Scotland’s Club Tropicana attendees were met with a surprise over the weekend of Sept. 4 when law enforcement arrived on the scene to drug test those waiting in line prior to their entry.
The test incited disgruntled responses from both the club-goers and club promoters who felt that barring entry for those who failed to submit to the hand-swabbing test was a breach in basic citizen rights.
“I support an anti-drug policy,” says club owner Tony Cochran, “but I feel this latest action by Police Scotland is a step too far in regards to civil liberties. Officers stood at the club entrance and took sample swabs on customers entering with an expectation we should refuse admission to ‘non-compliants’.”
Scotland Justice Secretary Michael Matheson has since made it clear that officers are not allowed to conduct these searches unless they have “reasonable grounds” to suspect an actual crime. Nevertheless, officers have told Cochran that they will be returning to the club in a few months to test again.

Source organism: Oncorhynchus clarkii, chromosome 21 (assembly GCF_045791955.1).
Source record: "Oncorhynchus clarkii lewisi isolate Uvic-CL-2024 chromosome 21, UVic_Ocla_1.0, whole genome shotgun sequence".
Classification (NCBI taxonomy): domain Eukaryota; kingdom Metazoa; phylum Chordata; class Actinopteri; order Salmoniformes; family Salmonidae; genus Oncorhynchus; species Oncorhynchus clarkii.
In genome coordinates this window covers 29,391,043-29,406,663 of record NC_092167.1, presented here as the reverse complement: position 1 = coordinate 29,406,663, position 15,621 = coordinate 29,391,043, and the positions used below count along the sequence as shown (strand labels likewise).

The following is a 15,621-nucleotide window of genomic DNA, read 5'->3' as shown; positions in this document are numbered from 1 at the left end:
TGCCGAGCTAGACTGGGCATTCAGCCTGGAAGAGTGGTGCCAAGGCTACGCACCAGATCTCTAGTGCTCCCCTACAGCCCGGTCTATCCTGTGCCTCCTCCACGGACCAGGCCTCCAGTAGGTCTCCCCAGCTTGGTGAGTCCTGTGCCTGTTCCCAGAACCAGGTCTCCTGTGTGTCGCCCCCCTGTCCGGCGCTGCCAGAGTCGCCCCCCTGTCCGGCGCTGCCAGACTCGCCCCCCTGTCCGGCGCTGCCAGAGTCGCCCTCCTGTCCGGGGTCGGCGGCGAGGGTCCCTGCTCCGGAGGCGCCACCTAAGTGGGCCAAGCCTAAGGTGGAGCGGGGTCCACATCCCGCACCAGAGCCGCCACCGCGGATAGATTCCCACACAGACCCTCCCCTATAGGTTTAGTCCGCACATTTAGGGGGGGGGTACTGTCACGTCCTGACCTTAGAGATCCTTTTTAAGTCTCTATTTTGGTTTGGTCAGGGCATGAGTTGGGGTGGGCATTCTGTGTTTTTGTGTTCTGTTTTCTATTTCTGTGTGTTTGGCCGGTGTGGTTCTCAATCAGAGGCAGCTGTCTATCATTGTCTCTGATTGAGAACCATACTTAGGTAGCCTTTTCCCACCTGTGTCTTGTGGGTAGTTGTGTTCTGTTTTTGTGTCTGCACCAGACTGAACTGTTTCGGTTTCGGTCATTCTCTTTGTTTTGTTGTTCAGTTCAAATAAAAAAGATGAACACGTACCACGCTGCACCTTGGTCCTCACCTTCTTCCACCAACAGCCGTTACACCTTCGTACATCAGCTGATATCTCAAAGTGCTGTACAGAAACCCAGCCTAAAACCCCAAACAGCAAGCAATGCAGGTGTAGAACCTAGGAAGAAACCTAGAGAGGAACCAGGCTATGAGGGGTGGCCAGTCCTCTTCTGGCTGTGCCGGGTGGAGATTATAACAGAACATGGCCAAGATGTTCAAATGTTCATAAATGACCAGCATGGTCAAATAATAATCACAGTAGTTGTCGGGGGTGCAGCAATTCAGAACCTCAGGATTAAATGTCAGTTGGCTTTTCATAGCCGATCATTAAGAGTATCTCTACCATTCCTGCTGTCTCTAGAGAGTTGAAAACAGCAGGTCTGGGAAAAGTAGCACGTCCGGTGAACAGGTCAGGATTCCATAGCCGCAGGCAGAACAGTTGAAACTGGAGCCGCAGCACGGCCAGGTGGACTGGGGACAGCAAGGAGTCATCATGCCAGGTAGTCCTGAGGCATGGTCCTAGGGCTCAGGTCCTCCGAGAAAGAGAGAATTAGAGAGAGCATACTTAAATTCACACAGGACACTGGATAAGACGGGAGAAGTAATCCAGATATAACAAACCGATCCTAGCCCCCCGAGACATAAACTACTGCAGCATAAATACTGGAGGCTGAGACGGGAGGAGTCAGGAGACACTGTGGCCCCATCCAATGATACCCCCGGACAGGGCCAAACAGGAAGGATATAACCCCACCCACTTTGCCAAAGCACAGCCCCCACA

“These operations are carried out regularly across the city centre’s licensed premises as part of Police Scotland’s duty to keep people safe,” as Scotland’s Inspector Lorna Ferguson explains. “They are set up in advance and done with the full co-operation of the premises’ managers and staff.”
Cochran was given a one-hour notice before the police arrived to administer the test, and of the 100 attendees that were swabbed, zero individuals tested positive for drugs.
This incident is just one of a few that Scottish club-goers have experienced in the past few years, with other spontaneous drug testing occurrences dating as early as 2008. Whether larger civil action takes place remains to be scene, but club promoters and attendees alike will undoubtedly continue to speak out against the unfair nature of these stop-and-search drug tests.
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